Buy a House with FlyHomes and Earn $9,000 in Lyft Credits
Thousands of dollars in Lyft credits can soften the blow of a residence without available parking.
Garages and parking spaces are key selling features in real estate, especially in congested cities like San Francisco and Seattle. But perhaps locations without those amenities would be more appealing and attract more buyers if they came with thousands of dollars in Lyft credits instead.
That's the idea behind FlyHomes, a licensed real estate brokerage that operates in California, Massachusetts, and the state of Washington, with office locations in Seattle, Boston, San Francisco, and Chicago. It was founded in 2015 by former Microsoft engineers to provide a more transparent and data-driven approach to buying a home. Rather than cut their commission and target discount shoppers to attract clients, they offer incentives to people who want more value from their purchasing experience, and they're finding a niche with urban dwellers who want to find places that support their car-free lifestyle.
Mobility analysts and pundits often say that millennials are shunning cars for alternative means of transportation. That may or may not be true, but there are some definite drawbacks to not owning a car in a city.
Ample Lyft credits make it easier to go carless
"There's this sense of 'Lyft aversion,' which is that internal debate people have with themselves when they want to go out, but don't want to pay for a ride by themselves," Tushar Garg, co-founder of FlyHomes, explained to The Drive. The Seattle-based start-up wants to eliminate that friction point by partnering with Lyft to supply new homeowners with ample ride credits, to make the inconveniences of not owning a car less apparent.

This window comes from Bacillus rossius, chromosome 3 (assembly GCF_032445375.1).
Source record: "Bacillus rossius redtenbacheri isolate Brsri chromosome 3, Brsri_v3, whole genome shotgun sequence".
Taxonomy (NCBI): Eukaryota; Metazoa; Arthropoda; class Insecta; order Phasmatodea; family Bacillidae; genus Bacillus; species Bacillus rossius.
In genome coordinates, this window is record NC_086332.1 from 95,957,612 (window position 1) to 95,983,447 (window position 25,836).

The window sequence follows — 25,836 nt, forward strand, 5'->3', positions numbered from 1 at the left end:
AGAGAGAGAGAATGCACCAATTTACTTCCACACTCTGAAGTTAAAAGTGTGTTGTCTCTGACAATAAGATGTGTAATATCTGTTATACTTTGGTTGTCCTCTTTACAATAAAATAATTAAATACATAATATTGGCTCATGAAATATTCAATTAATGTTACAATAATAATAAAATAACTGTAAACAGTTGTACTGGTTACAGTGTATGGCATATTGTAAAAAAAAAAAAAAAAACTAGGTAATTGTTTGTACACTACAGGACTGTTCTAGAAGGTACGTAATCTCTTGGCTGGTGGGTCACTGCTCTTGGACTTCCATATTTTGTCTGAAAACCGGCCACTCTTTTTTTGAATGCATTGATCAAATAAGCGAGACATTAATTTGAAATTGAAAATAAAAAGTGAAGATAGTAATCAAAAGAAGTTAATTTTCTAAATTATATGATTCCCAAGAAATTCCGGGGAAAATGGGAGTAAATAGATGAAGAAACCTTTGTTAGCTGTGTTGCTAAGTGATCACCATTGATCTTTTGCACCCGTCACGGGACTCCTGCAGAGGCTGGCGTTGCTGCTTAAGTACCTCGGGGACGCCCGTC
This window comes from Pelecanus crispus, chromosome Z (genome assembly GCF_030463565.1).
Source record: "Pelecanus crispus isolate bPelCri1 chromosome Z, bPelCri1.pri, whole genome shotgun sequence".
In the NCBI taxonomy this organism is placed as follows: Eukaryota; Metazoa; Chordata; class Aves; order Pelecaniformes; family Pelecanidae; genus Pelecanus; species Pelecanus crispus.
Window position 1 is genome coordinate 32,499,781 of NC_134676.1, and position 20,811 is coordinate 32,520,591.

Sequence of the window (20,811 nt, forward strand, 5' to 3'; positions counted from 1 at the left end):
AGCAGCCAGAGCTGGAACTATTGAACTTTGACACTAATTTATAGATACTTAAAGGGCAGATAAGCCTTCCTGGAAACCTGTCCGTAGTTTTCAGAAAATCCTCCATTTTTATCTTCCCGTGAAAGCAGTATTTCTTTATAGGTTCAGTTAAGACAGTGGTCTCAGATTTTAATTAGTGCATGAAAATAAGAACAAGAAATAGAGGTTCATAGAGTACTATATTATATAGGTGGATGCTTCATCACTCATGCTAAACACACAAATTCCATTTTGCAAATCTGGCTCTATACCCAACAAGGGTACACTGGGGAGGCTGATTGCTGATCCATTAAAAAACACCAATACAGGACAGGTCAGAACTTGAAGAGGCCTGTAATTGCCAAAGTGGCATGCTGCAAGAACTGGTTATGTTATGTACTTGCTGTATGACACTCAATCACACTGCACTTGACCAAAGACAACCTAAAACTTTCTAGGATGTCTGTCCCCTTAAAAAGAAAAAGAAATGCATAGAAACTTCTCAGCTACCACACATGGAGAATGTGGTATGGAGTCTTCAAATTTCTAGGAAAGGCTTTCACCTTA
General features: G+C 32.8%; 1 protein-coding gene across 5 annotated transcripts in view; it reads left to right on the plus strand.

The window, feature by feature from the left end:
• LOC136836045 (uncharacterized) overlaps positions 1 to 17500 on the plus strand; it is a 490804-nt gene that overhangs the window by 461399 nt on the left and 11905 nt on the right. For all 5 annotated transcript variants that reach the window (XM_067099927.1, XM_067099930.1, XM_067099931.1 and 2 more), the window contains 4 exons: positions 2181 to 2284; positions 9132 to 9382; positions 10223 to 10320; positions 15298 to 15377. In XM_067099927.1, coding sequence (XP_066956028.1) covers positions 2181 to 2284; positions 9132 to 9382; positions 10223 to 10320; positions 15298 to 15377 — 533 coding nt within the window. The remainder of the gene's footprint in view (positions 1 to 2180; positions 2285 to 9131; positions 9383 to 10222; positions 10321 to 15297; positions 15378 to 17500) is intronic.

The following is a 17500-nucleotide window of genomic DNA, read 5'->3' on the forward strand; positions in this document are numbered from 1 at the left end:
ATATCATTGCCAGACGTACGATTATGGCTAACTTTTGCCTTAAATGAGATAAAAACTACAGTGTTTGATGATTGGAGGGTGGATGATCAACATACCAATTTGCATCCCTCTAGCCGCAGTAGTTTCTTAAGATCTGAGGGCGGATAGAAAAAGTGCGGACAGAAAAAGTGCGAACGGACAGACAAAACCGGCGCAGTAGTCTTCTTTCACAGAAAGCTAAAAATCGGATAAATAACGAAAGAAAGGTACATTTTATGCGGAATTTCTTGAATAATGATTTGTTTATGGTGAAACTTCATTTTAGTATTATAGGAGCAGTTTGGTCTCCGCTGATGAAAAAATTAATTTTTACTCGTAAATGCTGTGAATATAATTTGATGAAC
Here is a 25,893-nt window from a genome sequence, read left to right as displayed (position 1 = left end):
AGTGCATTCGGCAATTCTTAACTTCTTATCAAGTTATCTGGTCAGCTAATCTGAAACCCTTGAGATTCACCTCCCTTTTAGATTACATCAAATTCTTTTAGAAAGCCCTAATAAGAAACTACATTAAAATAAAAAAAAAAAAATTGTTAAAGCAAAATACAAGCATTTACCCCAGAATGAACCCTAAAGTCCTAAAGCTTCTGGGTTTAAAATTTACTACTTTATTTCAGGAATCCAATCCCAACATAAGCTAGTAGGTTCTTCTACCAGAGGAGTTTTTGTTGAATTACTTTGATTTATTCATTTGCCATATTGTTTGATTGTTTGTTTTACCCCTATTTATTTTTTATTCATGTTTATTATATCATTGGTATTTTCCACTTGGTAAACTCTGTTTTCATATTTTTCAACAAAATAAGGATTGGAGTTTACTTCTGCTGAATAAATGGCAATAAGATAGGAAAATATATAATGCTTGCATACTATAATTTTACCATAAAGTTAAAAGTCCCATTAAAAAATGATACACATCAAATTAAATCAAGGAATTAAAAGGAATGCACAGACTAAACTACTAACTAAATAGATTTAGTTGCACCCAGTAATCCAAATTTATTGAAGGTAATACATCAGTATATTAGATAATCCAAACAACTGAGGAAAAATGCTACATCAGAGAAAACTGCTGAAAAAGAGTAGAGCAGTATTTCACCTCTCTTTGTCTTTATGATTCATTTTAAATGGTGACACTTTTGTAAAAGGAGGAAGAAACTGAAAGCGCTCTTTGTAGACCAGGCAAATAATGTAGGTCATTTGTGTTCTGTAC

"The Idea is that you can buy a home without a garage and not have to worry about taking a Lyft because you have so many credits," says Garg.
FlyHomes originally partnered with AlaskaAirlines to offer free air miles—hence the company name. But the idea to partner with Lyft came from client who didn't own a car, and wanted to search for a home that made foregoing car ownership easy.
FlyHomes clients earn 50 percent of the agent's commission in Lyft credits at the close of sale; in competitive real estate markets, that translates to hefty balances. For example, according to Zillow.com, the average price for a home in Seattle is $609,100, which would earn a buyer $9,000 in Lyft credits. (In exchange, the ride-hailing company gets a cut from the FlyHome's commission.)
Lyft credits expand search areas for car-free home buyers
This new business model may make the lack of a parking space less of a "deal-killer" for certain buyers. San Francisco-based Paragon Real Estate Group says that 80 to 90 percent of clients have parking spaces on their "must-have" list, and estimate that listings without parking spaces sell for 10 to 11 percent less than comparable listings that include parking. So, has front-loading carless customers with Lyft credits leveled the playing field for units without a place to store a car?
"It's too soon to tell if we've moved market prices yet," says Garb, who notes that the company is focusing primarily on buyers at the moment, but will launch a program for sellers soon. "For our own clients, it increased the ability to explore places that don't have a garage."